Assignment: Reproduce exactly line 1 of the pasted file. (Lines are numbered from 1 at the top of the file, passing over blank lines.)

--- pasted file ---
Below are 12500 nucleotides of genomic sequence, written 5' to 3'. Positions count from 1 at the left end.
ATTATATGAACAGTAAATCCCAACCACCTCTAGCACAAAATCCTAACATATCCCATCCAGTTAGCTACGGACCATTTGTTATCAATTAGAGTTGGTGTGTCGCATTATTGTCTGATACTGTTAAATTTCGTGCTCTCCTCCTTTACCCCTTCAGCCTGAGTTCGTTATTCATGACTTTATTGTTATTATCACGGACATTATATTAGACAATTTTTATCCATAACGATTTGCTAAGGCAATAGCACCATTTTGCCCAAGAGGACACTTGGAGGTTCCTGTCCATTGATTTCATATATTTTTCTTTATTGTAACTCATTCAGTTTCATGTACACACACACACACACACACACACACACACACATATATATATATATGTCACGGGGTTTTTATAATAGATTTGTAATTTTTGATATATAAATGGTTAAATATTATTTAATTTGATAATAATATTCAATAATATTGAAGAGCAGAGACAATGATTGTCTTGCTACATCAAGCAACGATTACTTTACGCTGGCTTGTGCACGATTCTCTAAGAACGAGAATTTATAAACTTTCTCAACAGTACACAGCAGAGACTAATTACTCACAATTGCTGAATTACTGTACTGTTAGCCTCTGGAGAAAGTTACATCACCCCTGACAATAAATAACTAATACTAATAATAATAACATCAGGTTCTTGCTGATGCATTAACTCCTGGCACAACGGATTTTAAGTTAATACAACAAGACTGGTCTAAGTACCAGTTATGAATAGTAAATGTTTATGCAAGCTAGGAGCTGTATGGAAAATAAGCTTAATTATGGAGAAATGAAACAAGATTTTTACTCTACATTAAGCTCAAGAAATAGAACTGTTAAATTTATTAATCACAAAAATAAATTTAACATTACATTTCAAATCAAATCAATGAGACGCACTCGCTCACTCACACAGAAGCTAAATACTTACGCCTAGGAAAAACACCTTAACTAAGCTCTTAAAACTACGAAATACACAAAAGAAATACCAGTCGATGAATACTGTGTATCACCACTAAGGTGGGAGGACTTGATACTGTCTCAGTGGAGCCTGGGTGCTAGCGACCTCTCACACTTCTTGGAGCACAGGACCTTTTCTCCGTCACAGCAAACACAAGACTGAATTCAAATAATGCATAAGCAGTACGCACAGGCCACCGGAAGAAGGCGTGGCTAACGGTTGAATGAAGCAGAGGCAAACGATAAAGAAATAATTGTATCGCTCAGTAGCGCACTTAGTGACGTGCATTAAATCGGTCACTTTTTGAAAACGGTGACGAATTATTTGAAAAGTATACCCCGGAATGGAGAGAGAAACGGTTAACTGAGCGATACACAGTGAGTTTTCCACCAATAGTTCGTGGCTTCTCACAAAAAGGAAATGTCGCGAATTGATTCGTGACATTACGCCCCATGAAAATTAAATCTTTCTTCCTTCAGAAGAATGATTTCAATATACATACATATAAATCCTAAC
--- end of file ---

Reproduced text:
Below are 12500 nucleotides of genomic sequence, written 5' to 3'. Positions count from 1 at the left end.